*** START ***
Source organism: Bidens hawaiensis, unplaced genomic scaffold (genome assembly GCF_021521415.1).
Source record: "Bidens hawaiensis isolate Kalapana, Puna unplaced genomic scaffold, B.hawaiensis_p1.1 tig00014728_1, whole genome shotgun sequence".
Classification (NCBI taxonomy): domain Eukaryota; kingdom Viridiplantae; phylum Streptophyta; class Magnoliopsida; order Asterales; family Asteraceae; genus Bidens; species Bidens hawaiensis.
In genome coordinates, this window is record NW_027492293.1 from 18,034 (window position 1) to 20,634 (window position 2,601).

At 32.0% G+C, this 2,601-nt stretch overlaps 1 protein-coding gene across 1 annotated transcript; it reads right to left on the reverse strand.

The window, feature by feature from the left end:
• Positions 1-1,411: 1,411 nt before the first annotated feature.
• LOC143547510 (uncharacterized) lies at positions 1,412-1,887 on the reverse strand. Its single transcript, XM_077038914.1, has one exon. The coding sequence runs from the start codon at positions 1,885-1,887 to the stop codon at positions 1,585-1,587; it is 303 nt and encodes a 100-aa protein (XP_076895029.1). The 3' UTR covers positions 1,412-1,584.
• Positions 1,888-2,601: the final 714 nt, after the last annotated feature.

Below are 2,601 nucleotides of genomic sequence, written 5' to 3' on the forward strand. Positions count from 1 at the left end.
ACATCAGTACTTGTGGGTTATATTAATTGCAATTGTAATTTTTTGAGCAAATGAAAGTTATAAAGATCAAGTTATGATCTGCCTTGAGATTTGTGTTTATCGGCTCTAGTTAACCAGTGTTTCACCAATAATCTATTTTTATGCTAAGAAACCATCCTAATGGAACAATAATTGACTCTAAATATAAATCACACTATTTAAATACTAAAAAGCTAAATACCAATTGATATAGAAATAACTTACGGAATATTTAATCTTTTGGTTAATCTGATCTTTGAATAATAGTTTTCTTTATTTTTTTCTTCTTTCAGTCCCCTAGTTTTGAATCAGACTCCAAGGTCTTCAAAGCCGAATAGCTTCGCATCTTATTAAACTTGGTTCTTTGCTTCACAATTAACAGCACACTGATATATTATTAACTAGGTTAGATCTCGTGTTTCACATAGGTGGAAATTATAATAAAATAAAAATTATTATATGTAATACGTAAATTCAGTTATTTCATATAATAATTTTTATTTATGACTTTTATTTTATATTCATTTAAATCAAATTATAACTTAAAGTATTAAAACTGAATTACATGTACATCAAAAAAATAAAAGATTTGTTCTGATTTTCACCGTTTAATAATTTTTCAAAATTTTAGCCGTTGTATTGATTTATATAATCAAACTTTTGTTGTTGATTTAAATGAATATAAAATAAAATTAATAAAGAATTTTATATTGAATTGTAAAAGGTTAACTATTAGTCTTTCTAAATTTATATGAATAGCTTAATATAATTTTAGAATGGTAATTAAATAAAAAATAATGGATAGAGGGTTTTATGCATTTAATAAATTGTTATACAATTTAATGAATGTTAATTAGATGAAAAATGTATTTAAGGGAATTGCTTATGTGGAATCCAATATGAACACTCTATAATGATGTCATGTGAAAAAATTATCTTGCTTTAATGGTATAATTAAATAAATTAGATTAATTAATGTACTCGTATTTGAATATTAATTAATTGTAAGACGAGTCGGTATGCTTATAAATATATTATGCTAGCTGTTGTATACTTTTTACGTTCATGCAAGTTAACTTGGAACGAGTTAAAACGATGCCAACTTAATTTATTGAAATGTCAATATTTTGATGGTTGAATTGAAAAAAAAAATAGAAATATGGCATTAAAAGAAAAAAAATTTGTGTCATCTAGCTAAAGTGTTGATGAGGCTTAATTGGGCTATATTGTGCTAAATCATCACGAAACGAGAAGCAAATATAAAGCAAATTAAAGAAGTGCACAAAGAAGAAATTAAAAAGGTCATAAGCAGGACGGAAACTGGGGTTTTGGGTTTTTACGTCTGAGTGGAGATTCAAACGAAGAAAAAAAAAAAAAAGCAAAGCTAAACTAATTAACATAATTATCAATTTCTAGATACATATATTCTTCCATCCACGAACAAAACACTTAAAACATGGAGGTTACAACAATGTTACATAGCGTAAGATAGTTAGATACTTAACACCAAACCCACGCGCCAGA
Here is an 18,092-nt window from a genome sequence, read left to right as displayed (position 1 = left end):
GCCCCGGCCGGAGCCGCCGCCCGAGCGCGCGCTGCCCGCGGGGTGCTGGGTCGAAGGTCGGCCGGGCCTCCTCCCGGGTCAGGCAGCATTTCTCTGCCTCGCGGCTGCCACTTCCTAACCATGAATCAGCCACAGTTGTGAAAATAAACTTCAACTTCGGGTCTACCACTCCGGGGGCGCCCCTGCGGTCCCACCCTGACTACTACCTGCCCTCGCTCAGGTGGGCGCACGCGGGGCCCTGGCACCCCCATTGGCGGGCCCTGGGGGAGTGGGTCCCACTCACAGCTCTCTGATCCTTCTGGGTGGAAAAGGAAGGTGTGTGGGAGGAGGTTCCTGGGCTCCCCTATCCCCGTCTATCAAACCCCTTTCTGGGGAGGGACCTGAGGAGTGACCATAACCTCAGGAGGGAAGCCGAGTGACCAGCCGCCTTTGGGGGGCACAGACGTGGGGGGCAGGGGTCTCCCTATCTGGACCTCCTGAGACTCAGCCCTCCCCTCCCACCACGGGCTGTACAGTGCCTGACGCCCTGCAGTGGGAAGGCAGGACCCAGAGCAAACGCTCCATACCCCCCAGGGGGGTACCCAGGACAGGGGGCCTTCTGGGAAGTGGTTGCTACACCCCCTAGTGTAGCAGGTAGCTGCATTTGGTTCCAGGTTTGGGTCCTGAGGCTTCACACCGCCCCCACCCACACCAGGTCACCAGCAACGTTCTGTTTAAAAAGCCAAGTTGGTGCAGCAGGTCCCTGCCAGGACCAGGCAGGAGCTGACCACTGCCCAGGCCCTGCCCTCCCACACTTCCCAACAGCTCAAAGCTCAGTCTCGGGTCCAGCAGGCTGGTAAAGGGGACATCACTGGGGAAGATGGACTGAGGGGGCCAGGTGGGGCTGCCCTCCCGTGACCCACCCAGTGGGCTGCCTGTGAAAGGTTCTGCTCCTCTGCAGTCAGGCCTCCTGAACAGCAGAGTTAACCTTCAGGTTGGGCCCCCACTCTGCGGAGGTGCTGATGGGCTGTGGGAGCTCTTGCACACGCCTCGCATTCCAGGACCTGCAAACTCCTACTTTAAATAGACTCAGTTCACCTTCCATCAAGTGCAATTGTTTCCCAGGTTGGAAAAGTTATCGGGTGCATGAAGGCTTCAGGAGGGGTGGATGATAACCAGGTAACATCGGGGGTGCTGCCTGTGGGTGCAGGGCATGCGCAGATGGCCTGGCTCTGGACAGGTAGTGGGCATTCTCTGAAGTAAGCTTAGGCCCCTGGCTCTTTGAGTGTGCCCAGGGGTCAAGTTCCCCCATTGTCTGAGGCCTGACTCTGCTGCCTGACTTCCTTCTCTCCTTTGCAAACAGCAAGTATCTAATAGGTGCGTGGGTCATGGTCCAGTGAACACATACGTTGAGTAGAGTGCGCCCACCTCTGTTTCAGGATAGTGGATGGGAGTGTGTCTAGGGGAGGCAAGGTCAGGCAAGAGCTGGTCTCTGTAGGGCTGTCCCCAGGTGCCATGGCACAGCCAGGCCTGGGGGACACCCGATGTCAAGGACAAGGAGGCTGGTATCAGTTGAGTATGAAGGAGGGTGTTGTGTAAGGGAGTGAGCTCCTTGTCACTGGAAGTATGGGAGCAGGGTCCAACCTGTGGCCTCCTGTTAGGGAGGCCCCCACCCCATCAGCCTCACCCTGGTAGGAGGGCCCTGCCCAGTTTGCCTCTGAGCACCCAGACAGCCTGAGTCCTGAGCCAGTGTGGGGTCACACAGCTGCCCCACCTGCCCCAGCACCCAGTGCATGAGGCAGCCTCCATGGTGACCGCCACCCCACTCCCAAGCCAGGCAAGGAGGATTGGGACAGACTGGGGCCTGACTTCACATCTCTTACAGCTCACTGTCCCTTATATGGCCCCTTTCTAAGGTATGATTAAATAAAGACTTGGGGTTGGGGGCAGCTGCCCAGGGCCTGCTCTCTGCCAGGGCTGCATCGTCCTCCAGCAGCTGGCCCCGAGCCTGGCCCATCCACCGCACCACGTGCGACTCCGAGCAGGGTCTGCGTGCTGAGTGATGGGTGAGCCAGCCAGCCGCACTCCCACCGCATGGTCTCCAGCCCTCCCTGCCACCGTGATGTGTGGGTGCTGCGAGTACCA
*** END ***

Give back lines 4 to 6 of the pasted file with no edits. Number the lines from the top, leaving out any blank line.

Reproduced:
In genome coordinates, this window is record NW_027492293.1 from 18,034 (window position 1) to 20,634 (window position 2,601).

At 32.0% G+C, this 2,601-nt stretch overlaps 1 protein-coding gene across 1 annotated transcript; it reads right to left on the reverse strand.

The window, feature by feature from the left end: